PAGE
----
In order to secure Chinese products for holiday sales back home, more than 13,000 Christmas traders from over 100 countries and regions reside in Yiwu, with over 500,000 international buyers visiting Yiwu at least once a year.

Bronner said his staff go to China every year in October to check out new designs and place orders. His store also imports many of its products from Shenzhen, another center of Christmas product manufacturing in southern China.

Christmas commodities are seen at a booth of the Yiwu International Trade City in Yiwu, east China's Zhejiang Province, June 26, 2019. (Xinhua/Huang Zongzhi)


This year there has not been any unbearable price hike for customers of Bronner's. But Bronner said, "Like many American businesses, we will absorb the high cost temporarily, but eventually the increased cost will be passed on to the consumers."

"Higher tariffs will not be good for American consumers," Bronner said.

Pam Gilchrist, a 60-year-old retiree shopping at the store, told Xinhua that she buys a lot of made-in-China products for the holidays every year.

"It's one of the ways that we are able to keep the prices lower in the United States. I am not for tariffs at all. I think it's harder on everybody," Gilchrist said.

To the relief of businesses and consumers in the United States, the U.S. government will fulfill its commitment to phase out additional tariffs on Chinese products, switching from hiking to cutting additional tariffs, according to the agreement reached on Friday.

A foreign businessman selects Christmas commodities at the Yiwu International Trade City in Yiwu, east China's Zhejiang Province, June 26, 2019. (Xinhua/Huang Zongzhi)

Industry insiders pointed out that tariffs imposed by the U.S. government could make Christmas much more expensive for consumers in the near future, but have had a rather limited impact on business in Yiwu, where manufacturers experiencing decreases in U.S. orders have shifted their focus to new markets.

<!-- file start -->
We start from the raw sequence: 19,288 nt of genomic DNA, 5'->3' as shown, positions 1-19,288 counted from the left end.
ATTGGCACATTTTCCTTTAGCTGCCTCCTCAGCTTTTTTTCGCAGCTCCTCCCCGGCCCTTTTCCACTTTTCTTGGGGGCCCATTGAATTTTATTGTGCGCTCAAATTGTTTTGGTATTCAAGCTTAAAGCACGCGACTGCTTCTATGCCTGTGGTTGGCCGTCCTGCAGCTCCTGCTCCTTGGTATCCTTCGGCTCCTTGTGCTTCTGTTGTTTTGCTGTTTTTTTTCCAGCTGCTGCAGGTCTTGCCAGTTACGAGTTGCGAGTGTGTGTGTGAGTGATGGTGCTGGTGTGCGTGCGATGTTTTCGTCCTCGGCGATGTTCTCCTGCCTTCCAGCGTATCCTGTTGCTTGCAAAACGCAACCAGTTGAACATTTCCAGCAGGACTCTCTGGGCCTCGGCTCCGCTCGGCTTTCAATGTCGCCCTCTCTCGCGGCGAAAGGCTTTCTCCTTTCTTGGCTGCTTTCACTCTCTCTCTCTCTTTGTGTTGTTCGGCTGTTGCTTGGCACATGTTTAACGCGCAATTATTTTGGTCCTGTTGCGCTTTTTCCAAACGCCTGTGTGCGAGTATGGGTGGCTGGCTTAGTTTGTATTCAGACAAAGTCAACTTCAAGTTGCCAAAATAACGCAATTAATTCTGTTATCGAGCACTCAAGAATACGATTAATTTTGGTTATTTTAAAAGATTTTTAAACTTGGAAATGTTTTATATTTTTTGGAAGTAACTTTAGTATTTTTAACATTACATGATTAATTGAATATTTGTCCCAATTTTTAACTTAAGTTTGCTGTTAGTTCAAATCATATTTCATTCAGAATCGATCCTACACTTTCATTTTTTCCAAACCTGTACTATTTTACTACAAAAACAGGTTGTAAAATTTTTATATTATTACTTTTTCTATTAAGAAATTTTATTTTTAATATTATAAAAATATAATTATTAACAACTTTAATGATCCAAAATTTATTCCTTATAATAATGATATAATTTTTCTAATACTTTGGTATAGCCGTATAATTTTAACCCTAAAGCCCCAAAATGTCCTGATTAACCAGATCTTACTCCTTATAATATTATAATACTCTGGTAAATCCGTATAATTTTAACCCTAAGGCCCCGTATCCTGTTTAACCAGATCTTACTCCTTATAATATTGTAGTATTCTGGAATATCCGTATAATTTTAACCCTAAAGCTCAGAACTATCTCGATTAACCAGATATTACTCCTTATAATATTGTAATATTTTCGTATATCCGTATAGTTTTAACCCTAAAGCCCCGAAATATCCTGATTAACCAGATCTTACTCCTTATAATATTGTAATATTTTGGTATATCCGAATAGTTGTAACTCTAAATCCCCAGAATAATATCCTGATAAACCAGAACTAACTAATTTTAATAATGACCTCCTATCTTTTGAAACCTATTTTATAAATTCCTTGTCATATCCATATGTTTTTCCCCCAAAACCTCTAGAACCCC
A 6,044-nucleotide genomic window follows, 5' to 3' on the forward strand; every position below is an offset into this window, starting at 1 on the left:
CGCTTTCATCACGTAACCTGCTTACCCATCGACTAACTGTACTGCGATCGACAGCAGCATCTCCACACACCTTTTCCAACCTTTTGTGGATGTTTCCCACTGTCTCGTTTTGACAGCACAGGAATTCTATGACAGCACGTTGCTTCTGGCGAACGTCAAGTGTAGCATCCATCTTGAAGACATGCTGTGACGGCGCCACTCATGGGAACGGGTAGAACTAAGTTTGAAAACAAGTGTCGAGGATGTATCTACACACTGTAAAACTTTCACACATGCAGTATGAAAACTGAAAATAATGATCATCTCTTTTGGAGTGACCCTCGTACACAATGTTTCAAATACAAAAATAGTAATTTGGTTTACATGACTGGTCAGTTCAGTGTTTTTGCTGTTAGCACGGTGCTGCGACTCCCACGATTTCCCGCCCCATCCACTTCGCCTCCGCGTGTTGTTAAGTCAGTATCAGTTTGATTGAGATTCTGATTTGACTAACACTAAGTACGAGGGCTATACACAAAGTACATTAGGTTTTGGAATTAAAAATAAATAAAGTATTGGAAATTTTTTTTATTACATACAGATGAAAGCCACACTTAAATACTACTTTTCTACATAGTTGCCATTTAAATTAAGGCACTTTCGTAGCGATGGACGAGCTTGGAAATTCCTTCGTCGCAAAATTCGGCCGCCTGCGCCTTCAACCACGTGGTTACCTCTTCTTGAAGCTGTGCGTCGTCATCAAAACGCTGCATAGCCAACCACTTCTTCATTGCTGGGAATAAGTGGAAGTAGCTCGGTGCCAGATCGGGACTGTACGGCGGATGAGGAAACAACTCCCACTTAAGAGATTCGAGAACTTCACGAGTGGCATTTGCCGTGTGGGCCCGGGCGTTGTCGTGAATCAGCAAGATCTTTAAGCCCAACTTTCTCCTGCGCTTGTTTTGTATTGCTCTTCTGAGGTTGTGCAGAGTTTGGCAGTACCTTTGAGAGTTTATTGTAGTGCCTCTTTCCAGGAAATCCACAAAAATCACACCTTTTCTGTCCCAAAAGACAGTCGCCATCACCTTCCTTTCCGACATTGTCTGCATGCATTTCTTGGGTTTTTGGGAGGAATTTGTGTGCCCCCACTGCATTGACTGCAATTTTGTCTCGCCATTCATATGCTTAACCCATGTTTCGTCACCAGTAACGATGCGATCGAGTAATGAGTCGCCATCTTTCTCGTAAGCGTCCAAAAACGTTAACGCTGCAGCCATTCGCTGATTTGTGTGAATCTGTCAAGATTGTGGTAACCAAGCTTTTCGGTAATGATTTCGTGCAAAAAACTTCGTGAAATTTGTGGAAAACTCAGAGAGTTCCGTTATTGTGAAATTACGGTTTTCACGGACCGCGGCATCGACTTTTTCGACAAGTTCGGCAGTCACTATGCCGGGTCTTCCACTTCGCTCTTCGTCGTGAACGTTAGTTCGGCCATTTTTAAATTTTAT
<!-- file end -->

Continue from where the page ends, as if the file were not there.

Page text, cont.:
Earlier United Nations statistics showed that about half of made-in-China Christmas products would flow to the United States. However, the Yiwu Christmas Products Industry Association recently confirmed a decline in the share of American markets, along with a rapid expansion in new overseas markets such as Central and South America, Africa and Southeast Asia.

"We aim to sell products to all the countries and regions that celebrate Christmas," said Cai Qinliang, secretary-general of the association.

In the first nine months of 2019, the total export of Christmas products amounted to 2.23 billion yuan (320 million U.S. dollars), an increase of over 22 percent from the same period last year, according to data from the Yiwu customs.

For years to come, Yiwu market is likely to remain one of the world's biggest suppliers of Christmas merchandise. Meanwhile, the city of Yiwu itself is such a vital part of China's export engine that, since 2014, it has become one end of the country's 13,000-km rail link to Madrid.

A freight train from Yiwu to Madrid departs from Yiwu Railway Port in east China's Zhejiang Province, Jan. 4, 2019. (Photo by Lyu Bin/Xinhua)

But Lan Jianping, head of local think tank the Zhejiang Institute of Industry and Information Technology, warned that all Chinese companies would have to address the challenges put forth by the complexity of the world economy in the long run.

Lan called on companies to keep improving innovation and diversifying into new markets in order to withstand global economic uncertainties.

"In a way, the trade tensions between China and the United States are a wake-up call -- a call to hold the core competitiveness in our own hands," he said.

(Video reporters: Xia Lin, Miao Xiaojuan, Zhang Yichi, Hu Yousong, Xu Jing, Miao Zhuang, Qu Lingyan, Xu Xunda; Video editor: Li Ziwei)